Fiona Ma bill would ban self-checkout sale of alcohol


The grocery industry says its customers love self-serve checkout stands and there's no evidence the new technology helps kids buy alcohol, but a growing movement says it does.

More and more grocery stores are using self-serve checkout stands. At Fresh & Easy, the registers are completely unmanned with a worker nearby for help. At certain times, though, minors are able to buy alcohol, even though the self-serve stands are supposed to freeze and alert workers to check the customer's I.D.

"When the store is really busy, it's just impossible to keep track of what's going on with all those registers," says Fresh & Easy customer assistant Lisa Austin.

There are ways to cheat the system by quickly scanning the next item or sliding a credit card for payment before the freeze happens. There also have been instances when a six-pack of soda is scanned, but a six-pack of beer is bagged.

A 2009 UCLA study found 20 percent of young adults were able to buy booze by tricking the self-checkout system. Ma, a Democrat, wants to bring back face-to-face interaction to alcohol sales, just like cigarettes.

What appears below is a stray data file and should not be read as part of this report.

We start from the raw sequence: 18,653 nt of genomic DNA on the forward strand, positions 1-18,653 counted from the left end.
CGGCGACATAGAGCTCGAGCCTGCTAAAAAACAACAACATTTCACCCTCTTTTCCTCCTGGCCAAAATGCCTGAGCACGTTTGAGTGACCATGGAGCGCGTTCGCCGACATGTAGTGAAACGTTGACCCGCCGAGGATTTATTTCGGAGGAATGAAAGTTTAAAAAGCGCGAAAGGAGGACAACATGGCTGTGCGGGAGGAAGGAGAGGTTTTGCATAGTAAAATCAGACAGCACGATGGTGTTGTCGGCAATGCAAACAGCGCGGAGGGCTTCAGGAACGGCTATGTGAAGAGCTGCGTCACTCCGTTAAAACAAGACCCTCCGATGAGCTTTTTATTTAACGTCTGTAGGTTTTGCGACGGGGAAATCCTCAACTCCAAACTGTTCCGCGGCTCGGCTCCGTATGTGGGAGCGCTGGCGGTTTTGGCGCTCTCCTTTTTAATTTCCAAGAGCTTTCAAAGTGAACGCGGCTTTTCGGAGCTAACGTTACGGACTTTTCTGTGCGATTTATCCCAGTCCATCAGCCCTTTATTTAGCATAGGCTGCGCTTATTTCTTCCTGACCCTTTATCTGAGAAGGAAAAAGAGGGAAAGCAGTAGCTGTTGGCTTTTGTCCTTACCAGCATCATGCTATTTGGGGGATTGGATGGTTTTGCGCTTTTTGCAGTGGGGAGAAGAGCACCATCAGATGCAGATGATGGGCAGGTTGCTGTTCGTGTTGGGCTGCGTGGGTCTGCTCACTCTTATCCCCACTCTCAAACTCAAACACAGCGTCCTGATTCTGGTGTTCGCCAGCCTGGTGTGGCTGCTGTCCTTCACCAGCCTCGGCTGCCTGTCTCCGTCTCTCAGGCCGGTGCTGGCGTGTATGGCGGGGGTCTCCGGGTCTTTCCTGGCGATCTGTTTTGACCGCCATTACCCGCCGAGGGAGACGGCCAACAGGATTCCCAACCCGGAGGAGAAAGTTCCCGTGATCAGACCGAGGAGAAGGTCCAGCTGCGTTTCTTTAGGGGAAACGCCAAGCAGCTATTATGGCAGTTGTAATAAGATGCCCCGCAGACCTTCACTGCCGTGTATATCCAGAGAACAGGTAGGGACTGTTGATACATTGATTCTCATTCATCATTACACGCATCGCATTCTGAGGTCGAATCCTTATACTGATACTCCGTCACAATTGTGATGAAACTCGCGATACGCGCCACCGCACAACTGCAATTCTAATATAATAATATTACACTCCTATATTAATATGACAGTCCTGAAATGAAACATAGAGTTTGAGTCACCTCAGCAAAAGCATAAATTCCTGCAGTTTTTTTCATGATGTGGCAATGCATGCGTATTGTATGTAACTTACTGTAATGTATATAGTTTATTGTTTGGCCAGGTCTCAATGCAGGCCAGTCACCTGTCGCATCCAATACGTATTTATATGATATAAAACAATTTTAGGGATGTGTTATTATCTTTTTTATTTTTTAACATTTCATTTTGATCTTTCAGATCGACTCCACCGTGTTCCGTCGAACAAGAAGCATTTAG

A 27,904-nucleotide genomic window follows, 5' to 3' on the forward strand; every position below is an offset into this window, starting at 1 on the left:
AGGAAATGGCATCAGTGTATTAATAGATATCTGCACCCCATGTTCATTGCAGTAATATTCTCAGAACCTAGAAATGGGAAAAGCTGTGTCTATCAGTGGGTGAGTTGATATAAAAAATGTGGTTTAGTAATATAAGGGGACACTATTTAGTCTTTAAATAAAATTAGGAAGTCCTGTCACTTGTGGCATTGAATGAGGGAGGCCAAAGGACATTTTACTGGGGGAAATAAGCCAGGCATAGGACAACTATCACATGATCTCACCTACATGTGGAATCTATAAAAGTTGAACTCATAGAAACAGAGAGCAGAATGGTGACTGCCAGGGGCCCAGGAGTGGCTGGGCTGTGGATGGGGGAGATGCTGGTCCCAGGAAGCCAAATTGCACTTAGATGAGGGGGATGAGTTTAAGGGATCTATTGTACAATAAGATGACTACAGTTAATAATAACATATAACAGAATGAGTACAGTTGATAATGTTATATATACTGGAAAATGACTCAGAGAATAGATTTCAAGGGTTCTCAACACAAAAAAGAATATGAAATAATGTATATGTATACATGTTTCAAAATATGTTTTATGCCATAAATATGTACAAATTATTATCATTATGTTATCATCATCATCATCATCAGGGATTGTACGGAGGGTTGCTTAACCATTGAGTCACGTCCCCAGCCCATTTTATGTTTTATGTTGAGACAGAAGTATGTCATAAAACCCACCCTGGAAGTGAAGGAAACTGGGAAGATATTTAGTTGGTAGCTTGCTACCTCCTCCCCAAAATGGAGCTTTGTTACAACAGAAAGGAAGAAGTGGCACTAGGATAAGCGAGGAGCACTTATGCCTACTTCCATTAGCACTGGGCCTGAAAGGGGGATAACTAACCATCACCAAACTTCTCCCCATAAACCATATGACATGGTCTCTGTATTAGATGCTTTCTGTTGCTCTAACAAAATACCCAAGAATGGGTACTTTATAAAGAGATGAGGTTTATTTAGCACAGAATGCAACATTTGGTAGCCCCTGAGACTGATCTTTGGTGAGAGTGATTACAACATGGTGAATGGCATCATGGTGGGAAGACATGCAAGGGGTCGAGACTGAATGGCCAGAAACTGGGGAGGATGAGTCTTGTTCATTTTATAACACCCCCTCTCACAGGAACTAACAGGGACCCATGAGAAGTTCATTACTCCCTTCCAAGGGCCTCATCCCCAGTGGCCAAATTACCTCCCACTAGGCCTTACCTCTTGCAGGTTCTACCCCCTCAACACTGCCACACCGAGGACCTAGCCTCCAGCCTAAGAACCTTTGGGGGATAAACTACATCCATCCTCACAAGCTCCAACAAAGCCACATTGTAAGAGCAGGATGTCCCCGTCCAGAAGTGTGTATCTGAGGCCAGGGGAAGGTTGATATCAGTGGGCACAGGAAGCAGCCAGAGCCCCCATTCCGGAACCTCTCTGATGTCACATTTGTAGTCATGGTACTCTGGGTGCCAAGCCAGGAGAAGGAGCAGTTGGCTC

"My bill simply requires that alcohol be purchased through a sales clerk and not a self-checkout machine," says Ma. "It is better to be safe than sorry."

The grocery industry says there's no correlation between self-serve checkouts and minors buying alcohol, citing a recent study by the California Department of Alcoholic Beverage Control.

"Retailers will do anything they can to protect those liquor licenses," says Ron Fong of the California Grocers Association. "They're not going to sell to underage minors."

Critics also point out this bill is backed by the United Food and Commercial Workers union, which is fighting to save jobs threatened by new technology. But the proposal is also supported by law enforcement and Mothers Against Drunk Driving.

"What a horrific sight that I have in my mind," says Irene Rubalcaba who lost her granddaughter to an under-aged drunk driver. "I just don't want another child or another family to endure what my family has gone through."

Ma's bill will be up for a Senate committee vote later this month. It's the same committee that killed the proposal once before.

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